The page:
Lewis notes that speed is key, “so you can get it over with, shorten the suspense and speculation period, and then move on.” For employees in a satellite office, although he would prefer to fly someone to do the layoffs in person, he admits, “You will still have those observing the ones being called to the conference room and wondering if they are next, until it is over.”
As for employees figuring out who got cut via digital accounts shutting down, Lewis says that’s trickier to manage. Sending out a memo, or calling a conference to announce layoffs ahead of actually firing people, may not be the best way. “I would not communicate the news first,” says Lewis.
Time remains of the essence. After witnessing the fallout from a client who had to fire five employees at once –one of whom returned to his desk, downloaded his contacts, wiped his hard drive and sent a nasty message to remaining staff and clients he worked with–he advises shutting down all access to internal systems at the same time employees are being summoned to a meeting or a phone call that will inform them they will be fired. Lewis maintains that shutting off someone’s email access or Slack account should not be transparent to others on staff.
Sutton Fell says companies need to plan how to deal with access to communication tools in advance of a layoff. Coordination between the executives or managers, HR, and the IT department to create a list of every type of communication tool used at the company can be useful as a checklist to make sure each item is being taken care of, she says.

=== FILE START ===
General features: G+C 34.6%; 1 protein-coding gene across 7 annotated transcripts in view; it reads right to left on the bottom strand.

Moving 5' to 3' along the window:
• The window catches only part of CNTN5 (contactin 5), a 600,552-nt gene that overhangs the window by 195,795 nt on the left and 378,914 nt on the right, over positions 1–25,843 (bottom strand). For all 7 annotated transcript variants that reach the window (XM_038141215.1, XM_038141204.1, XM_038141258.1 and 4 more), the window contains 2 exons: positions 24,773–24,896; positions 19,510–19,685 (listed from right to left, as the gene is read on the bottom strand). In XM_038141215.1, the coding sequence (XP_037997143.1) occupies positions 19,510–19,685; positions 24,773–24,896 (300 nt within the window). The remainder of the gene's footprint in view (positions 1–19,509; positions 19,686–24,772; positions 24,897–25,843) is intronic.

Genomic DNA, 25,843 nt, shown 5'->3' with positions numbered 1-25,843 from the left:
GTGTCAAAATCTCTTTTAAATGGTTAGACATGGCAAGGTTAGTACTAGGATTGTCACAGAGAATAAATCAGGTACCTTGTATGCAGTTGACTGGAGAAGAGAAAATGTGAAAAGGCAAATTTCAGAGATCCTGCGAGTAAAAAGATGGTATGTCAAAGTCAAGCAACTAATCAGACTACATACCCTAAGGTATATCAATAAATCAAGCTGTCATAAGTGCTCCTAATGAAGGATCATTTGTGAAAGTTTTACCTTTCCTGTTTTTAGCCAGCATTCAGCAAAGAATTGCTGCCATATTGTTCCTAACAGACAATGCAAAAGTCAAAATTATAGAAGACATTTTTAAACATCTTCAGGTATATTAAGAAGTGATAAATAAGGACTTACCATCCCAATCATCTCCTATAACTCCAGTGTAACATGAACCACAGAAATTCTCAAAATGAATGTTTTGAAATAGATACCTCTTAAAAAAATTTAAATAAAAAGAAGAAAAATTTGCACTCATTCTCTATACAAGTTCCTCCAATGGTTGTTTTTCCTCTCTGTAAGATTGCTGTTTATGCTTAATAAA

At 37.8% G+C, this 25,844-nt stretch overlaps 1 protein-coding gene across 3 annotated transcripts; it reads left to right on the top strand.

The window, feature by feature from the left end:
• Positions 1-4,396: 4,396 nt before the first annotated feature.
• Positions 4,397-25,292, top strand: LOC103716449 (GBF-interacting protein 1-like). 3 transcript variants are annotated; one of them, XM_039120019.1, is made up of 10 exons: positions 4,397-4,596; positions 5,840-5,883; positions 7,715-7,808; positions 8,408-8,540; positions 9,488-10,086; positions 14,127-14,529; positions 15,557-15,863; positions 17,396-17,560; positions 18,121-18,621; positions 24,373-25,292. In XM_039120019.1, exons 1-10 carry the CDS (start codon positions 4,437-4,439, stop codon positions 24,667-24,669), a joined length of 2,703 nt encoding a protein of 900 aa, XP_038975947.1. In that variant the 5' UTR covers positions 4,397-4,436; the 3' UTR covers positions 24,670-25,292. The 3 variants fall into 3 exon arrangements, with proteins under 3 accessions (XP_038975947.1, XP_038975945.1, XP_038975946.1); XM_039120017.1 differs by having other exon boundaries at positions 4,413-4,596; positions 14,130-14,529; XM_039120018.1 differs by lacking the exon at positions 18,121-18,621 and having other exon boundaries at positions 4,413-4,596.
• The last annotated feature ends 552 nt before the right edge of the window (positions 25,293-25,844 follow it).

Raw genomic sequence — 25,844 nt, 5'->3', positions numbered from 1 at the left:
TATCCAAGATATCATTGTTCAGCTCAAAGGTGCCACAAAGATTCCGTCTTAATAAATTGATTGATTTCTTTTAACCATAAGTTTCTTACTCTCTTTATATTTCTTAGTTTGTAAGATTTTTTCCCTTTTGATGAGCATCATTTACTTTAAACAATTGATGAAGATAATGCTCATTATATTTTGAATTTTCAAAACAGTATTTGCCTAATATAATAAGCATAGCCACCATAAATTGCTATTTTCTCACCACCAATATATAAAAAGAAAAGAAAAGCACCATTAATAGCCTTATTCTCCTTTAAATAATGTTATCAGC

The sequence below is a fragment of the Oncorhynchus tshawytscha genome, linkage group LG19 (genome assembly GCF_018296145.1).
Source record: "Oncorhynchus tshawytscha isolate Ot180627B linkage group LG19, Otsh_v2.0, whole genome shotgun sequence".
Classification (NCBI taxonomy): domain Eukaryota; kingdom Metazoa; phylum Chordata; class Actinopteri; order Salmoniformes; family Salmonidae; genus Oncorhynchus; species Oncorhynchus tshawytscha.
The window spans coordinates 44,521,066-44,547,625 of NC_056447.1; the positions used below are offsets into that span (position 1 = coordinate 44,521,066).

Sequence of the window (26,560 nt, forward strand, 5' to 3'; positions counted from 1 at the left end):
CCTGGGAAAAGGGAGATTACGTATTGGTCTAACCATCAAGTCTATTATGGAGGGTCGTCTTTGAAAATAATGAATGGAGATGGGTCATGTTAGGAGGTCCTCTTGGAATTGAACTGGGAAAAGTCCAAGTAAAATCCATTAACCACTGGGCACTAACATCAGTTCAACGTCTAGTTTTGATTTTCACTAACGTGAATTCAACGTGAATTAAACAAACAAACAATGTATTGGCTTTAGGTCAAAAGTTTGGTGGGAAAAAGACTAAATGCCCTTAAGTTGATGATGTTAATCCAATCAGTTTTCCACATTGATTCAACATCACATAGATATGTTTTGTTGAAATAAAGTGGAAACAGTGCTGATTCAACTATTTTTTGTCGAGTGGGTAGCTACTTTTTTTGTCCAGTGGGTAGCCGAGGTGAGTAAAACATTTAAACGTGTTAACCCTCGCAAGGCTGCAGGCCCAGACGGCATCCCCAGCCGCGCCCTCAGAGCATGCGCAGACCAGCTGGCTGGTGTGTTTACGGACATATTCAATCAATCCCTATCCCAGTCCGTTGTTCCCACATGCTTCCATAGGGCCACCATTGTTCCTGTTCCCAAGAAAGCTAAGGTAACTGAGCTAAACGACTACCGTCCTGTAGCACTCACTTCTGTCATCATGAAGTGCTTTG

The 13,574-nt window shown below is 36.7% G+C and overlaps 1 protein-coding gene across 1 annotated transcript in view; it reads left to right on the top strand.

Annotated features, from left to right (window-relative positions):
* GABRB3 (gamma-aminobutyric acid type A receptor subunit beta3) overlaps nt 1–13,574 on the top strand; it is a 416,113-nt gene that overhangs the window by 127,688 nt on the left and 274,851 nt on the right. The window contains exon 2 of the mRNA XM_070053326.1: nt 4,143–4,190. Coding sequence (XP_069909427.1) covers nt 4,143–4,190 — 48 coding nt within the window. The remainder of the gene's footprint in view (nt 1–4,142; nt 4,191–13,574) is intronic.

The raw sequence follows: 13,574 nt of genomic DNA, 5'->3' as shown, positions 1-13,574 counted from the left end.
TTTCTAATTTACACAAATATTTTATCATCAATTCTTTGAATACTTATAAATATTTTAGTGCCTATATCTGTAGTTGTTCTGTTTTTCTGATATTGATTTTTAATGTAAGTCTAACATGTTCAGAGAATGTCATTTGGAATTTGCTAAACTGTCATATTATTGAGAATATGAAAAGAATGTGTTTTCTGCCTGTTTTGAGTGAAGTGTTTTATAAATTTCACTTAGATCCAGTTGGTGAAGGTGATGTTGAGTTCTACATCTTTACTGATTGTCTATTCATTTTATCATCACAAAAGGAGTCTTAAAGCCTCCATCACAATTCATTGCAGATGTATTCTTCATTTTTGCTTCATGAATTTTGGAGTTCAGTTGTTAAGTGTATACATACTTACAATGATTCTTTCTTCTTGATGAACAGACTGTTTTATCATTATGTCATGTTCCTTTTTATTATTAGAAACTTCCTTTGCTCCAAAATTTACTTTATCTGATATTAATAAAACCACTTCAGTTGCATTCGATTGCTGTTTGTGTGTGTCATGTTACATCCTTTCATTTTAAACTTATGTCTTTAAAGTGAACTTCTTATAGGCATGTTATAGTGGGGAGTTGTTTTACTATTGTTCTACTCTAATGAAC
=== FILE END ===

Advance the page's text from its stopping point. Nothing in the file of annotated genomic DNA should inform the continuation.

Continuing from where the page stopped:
Before the rumor mill can get churning among those left standing, Lewis says is critical to gather remaining staff and communicate who is no longer with the firm. “No editorial comments,” he cautions. “No reasons, except in cases where the layoff is tied to business conditions so as to paint those leaving as innocent bystanders per se versus having brought the termination onto themselves.”
This allows management to control the message, otherwise the remaining employees will be free to fill in the blanks. “You do not want to promise that this ‘is the last layoff we will ever have’ or similar,” he adds.
“When you are running a company with remote workers as well as on-site workers, or an entirely remote workforce, it’s important to not overlook communicating with remaining remote employees and related freelancers,” Sutton Fell advises. “Just because they are not in the same office as you does not mean they won’t be affected.”
She believes that even sending a timely email to the team members remaining with the company to let them know what is happening is very important. “Even better is an individual personal phone call or verbal chat to convey they whys and whats of what is going on, and to provide a strategy for moving forward,” she says.
Warner says such open communication reassures the employees that the company is facing the issue head on. “It allows employees to ask questions of management to prevent misinformation from spreading throughout the company.” And she underscores, “A company should never provide reasons why specific people have been let go because of privacy concerns and other potential issues they could confront.”